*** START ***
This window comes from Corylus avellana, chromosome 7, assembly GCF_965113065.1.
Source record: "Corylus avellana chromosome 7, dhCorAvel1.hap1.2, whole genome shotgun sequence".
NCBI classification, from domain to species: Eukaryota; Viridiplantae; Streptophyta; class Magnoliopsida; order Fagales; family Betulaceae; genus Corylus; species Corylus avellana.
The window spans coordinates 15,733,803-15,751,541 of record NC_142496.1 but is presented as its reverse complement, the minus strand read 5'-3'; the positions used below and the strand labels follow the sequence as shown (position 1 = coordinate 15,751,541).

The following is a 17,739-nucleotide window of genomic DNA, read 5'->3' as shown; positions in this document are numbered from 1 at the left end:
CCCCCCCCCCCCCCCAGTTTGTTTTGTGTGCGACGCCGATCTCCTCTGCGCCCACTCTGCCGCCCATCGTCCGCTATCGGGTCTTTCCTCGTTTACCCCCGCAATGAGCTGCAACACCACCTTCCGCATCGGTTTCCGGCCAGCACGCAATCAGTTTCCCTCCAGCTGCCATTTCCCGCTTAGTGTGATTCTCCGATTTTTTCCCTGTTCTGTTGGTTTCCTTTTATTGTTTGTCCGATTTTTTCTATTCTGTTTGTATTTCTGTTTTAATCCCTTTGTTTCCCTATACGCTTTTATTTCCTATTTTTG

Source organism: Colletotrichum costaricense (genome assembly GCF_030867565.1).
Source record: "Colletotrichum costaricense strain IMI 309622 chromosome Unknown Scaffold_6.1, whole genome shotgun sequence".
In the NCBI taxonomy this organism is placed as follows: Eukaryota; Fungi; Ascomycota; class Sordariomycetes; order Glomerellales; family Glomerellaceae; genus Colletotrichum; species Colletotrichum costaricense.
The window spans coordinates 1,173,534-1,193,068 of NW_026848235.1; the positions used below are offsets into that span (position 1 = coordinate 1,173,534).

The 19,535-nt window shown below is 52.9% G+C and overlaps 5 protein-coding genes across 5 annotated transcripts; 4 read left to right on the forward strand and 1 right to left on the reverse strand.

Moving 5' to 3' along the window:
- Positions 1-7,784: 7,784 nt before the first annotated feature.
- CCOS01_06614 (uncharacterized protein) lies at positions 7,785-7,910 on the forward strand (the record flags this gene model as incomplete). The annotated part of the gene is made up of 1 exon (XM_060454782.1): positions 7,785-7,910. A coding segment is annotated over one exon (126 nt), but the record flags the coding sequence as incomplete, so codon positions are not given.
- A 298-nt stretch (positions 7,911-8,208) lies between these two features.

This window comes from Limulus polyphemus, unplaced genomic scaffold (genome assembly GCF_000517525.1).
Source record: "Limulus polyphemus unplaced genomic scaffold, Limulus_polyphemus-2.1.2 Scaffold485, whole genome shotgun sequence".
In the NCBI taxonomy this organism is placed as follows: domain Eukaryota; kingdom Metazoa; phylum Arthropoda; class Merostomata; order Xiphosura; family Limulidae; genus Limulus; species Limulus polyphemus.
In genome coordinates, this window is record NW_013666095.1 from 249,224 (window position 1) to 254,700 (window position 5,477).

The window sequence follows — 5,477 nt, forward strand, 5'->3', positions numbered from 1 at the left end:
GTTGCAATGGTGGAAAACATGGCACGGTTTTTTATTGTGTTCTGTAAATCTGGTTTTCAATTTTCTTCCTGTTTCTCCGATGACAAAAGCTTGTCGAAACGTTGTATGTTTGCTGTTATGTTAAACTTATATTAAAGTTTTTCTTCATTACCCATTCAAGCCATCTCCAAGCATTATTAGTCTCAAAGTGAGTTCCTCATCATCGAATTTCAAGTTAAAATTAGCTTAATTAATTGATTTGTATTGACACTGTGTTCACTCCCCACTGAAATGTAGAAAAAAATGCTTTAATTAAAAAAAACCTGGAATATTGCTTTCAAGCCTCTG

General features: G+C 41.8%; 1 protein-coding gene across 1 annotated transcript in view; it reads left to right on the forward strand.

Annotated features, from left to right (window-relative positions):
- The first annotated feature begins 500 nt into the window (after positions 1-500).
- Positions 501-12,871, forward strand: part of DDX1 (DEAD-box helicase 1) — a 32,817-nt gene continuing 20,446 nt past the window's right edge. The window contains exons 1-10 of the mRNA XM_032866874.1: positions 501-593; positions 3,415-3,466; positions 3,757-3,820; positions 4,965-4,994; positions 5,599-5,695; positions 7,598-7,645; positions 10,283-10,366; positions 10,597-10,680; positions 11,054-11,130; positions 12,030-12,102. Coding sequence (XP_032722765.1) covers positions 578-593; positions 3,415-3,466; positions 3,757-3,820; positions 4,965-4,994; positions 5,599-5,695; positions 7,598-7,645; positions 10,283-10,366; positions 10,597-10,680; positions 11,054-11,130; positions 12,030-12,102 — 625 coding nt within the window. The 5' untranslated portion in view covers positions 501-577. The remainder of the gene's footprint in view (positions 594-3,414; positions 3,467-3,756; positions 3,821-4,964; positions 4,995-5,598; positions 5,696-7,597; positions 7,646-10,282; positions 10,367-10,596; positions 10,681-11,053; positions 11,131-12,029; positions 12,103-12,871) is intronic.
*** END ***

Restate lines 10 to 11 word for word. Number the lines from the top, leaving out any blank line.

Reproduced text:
The window spans coordinates 1,173,534-1,193,068 of NW_026848235.1; the positions used below are offsets into that span (position 1 = coordinate 1,173,534).

The 19,535-nt window shown below is 52.9% G+C and overlaps 5 protein-coding genes across 5 annotated transcripts; 4 read left to right on the forward strand and 1 right to left on the reverse strand.